London, UK (June 8, 2018)—The BBC has announced that it intends to close and replace its iconic Maida Vale Studios, which over the years have hosted sessions from the likes of Bing Crosby, the Beatles and David Bowie.
Director general Tony Hall announced the closure in an email to staff on June 5, 2018. The north London facility, which opened in 1909, has been under threat of closure for years, having been described by the BBC as “wholly unsuitable for the 21st century.”
In his email, Hall wrote: “I understand how much our musical heritage at Maida Vale means to us, to artists and to audiences. We haven’t taken this decision lightly. But we’re determined to ensure that live music remains at the heart of the BBC and moving to this new development gives us the opportunity to do just that.”
Geoff Barrow of Portishead and Beak> and Radiohead producer Nigel Godrich took to Twitter upon hearing the news, addressing artists, musicians, DJs and fans. “Please use this hash tag to tell the BBC they are wrong to close down the historic Maida Vale Studio and replace it with a new building #BBCSaveMaidaVale,” wrote Barrow.
“This is absolutely insane,” tweeted Godrich. “Don’t destroy this incredibly important part of our cultural heritage – every bit as important as Abbey Road studios….stop!!!!”
The public broadcaster intends to replace the complex with a new facility in east London at the Olympic Park in Stratford alongside the V&A (art and design museum), Sadler’s Wells dance theater and the London College of Fashion. The new facilities are expected to be completed by 2020 and will reportedly include recording and rehearsal studios that provide a purpose-built base for the BBC Symphony Orchestra and Chorus and the BBC Singers, as well as the BBC Concert Orchestra. They will also be used to produce broadcast performances for BBC Radio 1, 1Xtra, Asian Network, Radio 2, Radio 3, 6 Music and BBC Introducing.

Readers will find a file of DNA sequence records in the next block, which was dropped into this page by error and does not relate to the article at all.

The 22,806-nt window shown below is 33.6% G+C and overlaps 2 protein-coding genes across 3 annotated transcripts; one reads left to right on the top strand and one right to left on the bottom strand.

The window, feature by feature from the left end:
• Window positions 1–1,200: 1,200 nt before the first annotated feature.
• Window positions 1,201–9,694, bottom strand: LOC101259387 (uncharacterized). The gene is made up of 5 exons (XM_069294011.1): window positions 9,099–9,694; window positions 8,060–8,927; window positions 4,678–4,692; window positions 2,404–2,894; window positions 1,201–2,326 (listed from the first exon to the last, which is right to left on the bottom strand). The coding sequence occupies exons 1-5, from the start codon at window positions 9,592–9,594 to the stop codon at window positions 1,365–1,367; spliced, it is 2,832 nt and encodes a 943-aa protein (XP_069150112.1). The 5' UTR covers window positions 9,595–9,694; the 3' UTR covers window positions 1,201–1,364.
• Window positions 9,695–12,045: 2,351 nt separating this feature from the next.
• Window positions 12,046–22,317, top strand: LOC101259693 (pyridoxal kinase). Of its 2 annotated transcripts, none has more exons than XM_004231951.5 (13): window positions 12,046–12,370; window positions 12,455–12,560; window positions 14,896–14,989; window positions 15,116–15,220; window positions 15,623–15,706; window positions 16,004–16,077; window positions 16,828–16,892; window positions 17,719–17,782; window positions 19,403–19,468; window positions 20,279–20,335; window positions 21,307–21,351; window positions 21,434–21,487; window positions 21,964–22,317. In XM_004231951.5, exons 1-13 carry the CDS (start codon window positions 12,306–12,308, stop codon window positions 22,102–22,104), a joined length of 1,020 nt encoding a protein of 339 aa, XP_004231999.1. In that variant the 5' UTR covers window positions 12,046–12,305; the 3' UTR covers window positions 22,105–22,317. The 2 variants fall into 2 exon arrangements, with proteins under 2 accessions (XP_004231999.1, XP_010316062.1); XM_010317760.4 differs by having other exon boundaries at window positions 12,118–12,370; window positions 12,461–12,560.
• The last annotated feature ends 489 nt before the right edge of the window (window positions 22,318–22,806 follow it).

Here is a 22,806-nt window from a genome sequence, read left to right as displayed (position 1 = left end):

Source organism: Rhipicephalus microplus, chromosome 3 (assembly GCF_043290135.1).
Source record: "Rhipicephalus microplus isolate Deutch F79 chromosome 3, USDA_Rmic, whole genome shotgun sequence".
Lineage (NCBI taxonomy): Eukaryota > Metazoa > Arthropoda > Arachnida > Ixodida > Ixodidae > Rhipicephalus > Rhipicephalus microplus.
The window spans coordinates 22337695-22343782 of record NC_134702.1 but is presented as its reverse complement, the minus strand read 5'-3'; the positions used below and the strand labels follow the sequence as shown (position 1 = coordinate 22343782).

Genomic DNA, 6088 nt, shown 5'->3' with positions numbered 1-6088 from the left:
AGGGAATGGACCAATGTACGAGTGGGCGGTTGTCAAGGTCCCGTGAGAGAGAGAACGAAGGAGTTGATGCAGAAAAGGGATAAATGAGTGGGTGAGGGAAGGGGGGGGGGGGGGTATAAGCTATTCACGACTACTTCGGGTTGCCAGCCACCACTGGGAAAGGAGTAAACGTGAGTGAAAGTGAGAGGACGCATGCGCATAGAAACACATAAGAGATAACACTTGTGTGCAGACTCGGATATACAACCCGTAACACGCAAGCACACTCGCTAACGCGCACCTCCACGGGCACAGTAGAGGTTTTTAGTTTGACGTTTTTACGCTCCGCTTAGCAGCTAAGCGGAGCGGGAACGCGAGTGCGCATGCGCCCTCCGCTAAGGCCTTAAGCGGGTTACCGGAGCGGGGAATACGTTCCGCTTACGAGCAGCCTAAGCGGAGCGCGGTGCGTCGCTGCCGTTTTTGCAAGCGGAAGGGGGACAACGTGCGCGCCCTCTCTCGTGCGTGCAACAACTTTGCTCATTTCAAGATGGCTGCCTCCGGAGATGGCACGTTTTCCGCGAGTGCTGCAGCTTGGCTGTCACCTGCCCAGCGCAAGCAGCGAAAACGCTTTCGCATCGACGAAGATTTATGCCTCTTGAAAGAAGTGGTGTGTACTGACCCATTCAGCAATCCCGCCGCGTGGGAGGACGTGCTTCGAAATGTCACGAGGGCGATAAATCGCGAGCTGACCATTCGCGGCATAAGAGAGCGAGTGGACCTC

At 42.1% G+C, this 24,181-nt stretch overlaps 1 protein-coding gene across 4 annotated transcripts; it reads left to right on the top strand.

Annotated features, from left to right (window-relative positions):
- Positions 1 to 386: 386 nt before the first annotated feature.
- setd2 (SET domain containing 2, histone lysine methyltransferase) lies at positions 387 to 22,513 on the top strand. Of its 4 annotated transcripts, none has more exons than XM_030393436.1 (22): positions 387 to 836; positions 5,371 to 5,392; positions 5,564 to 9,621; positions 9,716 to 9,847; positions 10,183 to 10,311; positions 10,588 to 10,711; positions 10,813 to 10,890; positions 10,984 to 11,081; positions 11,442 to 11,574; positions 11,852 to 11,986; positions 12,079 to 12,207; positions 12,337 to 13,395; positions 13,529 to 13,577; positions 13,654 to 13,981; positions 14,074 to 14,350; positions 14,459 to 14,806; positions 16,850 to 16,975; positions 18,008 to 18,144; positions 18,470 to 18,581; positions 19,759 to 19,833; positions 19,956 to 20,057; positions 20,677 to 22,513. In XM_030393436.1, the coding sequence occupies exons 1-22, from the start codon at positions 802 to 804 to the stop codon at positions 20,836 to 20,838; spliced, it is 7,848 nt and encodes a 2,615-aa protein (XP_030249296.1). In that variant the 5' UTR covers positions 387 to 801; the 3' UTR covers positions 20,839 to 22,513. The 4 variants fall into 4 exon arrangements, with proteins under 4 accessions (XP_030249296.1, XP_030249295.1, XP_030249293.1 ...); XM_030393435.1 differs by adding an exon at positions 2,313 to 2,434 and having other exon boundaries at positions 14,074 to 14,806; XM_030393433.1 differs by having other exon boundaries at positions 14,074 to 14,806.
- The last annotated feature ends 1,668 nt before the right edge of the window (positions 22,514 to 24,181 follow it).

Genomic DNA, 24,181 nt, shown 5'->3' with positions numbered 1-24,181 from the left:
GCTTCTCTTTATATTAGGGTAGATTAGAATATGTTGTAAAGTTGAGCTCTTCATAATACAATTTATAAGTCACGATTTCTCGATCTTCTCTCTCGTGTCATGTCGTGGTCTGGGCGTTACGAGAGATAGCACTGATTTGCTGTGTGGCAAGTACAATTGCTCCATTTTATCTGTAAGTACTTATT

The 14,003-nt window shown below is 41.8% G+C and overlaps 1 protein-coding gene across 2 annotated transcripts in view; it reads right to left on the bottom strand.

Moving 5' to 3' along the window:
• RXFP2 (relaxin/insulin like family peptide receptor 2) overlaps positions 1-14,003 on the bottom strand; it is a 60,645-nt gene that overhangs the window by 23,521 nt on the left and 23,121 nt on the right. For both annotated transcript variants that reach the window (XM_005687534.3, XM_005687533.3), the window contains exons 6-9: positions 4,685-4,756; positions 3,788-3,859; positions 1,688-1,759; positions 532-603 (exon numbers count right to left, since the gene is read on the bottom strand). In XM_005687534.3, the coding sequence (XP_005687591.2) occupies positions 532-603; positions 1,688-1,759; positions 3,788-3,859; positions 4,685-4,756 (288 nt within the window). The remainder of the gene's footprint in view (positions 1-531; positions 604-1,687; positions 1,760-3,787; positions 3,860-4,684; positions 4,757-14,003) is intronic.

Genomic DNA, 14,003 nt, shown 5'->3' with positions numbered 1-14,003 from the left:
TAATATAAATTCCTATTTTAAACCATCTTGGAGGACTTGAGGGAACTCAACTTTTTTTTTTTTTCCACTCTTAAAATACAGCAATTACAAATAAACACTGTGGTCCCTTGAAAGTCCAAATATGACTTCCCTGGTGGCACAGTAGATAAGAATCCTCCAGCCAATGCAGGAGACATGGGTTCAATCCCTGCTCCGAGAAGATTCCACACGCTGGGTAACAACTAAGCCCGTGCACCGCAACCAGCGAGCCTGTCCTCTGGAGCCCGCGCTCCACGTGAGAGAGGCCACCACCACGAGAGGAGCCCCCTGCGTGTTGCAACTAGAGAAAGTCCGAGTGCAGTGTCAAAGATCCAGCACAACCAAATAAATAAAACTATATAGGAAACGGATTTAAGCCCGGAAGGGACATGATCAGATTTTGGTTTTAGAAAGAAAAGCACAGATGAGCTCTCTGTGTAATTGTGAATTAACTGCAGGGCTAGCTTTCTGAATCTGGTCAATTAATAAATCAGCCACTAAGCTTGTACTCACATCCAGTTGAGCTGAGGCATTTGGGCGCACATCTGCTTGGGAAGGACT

Maida Vale Studios are perhaps best known for hosting live performance recordings for DJ John Peel’s Radio 1 shows. Over the years, the facility hosted live recording sessions by a long list of artists including the Beatles, David Bowie, Radiohead, Led Zeppelin, Adele, Jay-Z, Nirvana, Joy Division and Oasis. Some of those sessions have been released as retrospective albums.
The BBC Symphony Orchestra made the multi-studio complex its home beginning in the thirties and continues to use the facility for rehearsals, performances and recordings. The BBC Radiophonic Workshop, well known for its Doctor Who TV series theme tune and pioneering electronic sound design and music work by Delia Derbyshire, Daphne Oram and others, was based there until 1998, when the department was closed. Bing Crosby made his final recordings at Maida Vale Studios in 1977, just days before he died.
BBC • www.bbc.co.uk